Really? That sounds familiar…
Yes, you might be thinking of the late good old Colin Welland, the man who scripted the Oscar-winning Chariots of Fire, who warned Hollywood back in 1982 that the film’s success would spark a torrent of new British film talent. The Chinese warning is a little more understated than that, but it’s already very much alive and kicking in the wines we are able to source, buy and put on our retail and restaurant wine lists. China has fast become one of the world’s biggest wine importing countries, with a thirst for new wines that will have an increasing impact on what is available to buy in other markets.
How do you mean?
Well just look at how Chile and Australia have upscaled their exports to China in recent years after they respectively struck free trade deals there. Wines that would normally have been destined for their more traditional markets in the UK and Europe are being swept up more and more by Chinese importers. Chile’s exports to China were 9.7m h/l in 2016 and expected to be over 12m h/l in 2018. China is now Australia’s biggest export market by value, up 24% in the last year to A$1.06bn, with volumes up 26% in the last 12 months.
But that’s just market dynamics, it’s not like the Chinese are setting up shop and looking to sell directly to us in the UK?
That’s where you are very wrong. Where the Chinese are very much looking to have a direct influence on our market is online. We might like to think we are ahead of the curve when it comes to new technology and what role it plays in our business and personal lives. But we’re very much in Betamax mode compared to what is happening in China.
How do you mean?
We might spend too much of our time on social media platforms such as Facebook, Twitter and Instagram. But when we do it is mainly to pass and share information about what we are all doing. In China, its social media platforms cover all aspects of their business and personal life. Platforms like WeChat are being used both to share funny videos and pictures of what you got up to at the weekend, but they are also fully functioning e-commerce, and retail sites that allow you to see things you like, buy them and get them delivered directly to where you are.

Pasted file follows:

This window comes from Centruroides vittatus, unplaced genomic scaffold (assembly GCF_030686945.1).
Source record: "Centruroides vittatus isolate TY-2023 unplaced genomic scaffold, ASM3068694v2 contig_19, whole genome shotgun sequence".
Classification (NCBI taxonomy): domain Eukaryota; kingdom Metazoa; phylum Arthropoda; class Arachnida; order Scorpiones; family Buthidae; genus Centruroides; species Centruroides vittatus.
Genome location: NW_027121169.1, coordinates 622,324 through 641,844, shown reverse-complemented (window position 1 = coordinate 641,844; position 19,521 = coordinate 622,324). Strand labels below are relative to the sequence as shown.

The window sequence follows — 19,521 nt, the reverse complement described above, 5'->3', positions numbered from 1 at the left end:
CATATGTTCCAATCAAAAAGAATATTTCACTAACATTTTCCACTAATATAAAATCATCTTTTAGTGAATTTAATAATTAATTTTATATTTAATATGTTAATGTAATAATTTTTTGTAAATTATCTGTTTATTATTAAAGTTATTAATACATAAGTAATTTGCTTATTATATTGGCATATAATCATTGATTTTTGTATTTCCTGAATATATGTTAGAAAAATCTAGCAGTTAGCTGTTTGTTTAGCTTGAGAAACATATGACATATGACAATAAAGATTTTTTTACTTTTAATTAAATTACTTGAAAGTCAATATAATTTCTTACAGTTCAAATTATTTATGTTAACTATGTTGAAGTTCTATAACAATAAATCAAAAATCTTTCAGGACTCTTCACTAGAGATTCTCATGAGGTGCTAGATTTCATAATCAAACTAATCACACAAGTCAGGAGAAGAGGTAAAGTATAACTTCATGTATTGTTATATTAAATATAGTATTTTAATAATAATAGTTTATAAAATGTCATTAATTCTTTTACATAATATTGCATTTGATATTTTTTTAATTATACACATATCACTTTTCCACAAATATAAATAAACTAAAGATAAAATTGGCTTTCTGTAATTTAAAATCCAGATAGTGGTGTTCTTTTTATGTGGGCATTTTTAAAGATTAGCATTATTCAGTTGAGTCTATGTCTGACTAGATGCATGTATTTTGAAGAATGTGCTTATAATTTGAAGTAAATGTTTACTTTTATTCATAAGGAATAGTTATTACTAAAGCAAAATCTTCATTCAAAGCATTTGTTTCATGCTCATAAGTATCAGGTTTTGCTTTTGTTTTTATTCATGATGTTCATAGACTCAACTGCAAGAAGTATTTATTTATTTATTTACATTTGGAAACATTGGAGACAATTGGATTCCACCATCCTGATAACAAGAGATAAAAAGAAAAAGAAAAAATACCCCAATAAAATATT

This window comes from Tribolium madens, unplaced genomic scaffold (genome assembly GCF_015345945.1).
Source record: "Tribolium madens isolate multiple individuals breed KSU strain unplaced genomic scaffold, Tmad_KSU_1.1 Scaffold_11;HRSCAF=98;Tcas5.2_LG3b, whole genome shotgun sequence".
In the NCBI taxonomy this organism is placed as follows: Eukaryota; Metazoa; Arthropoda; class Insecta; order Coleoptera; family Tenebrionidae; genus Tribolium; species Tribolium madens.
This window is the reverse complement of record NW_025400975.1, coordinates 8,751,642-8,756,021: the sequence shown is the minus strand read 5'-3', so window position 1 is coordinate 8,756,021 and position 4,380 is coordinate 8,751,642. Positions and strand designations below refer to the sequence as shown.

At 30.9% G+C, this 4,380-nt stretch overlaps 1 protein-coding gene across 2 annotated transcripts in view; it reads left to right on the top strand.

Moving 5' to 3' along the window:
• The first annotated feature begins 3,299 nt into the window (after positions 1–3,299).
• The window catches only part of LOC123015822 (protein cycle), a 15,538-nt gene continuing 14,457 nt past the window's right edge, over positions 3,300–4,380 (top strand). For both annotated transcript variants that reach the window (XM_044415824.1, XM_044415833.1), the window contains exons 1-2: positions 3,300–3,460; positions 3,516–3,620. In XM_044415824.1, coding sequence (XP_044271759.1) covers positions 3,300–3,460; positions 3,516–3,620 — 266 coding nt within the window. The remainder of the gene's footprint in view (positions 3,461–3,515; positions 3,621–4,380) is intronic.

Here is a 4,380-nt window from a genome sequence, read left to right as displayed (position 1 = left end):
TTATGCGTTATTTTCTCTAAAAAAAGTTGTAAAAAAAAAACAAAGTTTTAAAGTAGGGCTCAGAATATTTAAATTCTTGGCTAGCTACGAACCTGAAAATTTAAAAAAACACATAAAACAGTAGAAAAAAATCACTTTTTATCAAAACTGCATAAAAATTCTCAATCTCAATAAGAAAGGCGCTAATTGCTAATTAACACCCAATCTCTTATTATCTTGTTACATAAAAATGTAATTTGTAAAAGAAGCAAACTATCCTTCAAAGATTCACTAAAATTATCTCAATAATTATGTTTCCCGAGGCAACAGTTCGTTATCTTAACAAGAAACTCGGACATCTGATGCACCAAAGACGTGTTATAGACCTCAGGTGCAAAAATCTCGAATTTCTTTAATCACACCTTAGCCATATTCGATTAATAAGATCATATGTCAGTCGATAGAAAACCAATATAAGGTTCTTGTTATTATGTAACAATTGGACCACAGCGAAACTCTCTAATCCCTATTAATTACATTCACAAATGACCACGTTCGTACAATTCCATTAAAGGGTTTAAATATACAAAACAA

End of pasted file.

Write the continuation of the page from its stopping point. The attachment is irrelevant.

That’s all very nice for them, but what’s that got to do with us?
Well, wouldn’t it be nice to do the same here? Chances are in the next couple of years the same Chinese technology will be powering our smartphones and completely changing the way we behave, interact, and go about our daily working and personal lives.
Go on then, how?
The big Chinese online players are no longer just about sourcing and selling products and services to the Chinese, they are increasingly looking to spread their wings and get us to use their sites here in the UK, in the same way we might log on to Amazon. But that does not mean shipping products all the way from China. Alibaba, China’s biggest online, e-commerce player, with sub-brands, Tmall and Tbaobao, has stated its ultimate goal is to be able to ship anywhere in the world within 72 hours. This is all part of a global strategy to have 2 billion customers by 2036 and sales that would make it the fifth biggest economy by GDP, behind the US, China, Japan and the EU. It already wants its international business to account for 40% of its turnover within 10 years.
What’s it doing to achieve that?
It has already started building up an international network of largely automated distribution hubs that will each be able to supply up to 1,000 cities within three years. It now has five such hubs in Dubai, Hangzhou, Kuala Lumpur, Liege and Moscow, each kitted out with the latest in smart warehouses, fully automated assembly lines and self-driving robots. It is already shipping to 30 cities around the world within a five day delivery window. All of which is possible because it has built the world’s fastest cloud-based streaming processing platform that allows it to manage and analyse online transactions to a scale unimaginable before. Its servers, for example, are said to currently store 1,000 petabytes of data (one petabyte is one million gigabytes). It’s even set up its own cloud computing arm and has two data centres in the UK offering business its specialist data analytics, storage and machine learning services
My word, now I see what you mean?
Exactly. It’s time we all started to watch and learn what the major Chinese online giants are doing both at home and overseas. We have already discussed on Grapevine how Alibaba’s distribution network allows a Chinese customer anywhere in the country to buy a bottle direct from a vineyard say in France, Italy or Spain and have it shipped direct to their door within a few days. It’s simply using the same model to start shipping products from China to us.
So what does this mean for the average wine business in the UK?
If Alibaba is true to its word then there is no reason why you couldn’t be sourcing wine, not just to sell to the well-heeled middle classes in the UK, but the Chinese market too. Its distribution hubs are being designed to work both ways. Bring Chinese products to the world, and open up the world to Chinese consumers. Alibaba’s e-commerce platforms like Tmall are already being used by retailers and brands from all over the word (up 169% in 2017) to create their own ‘online shop’ and sell direct to China. So don’t say you weren’t warned.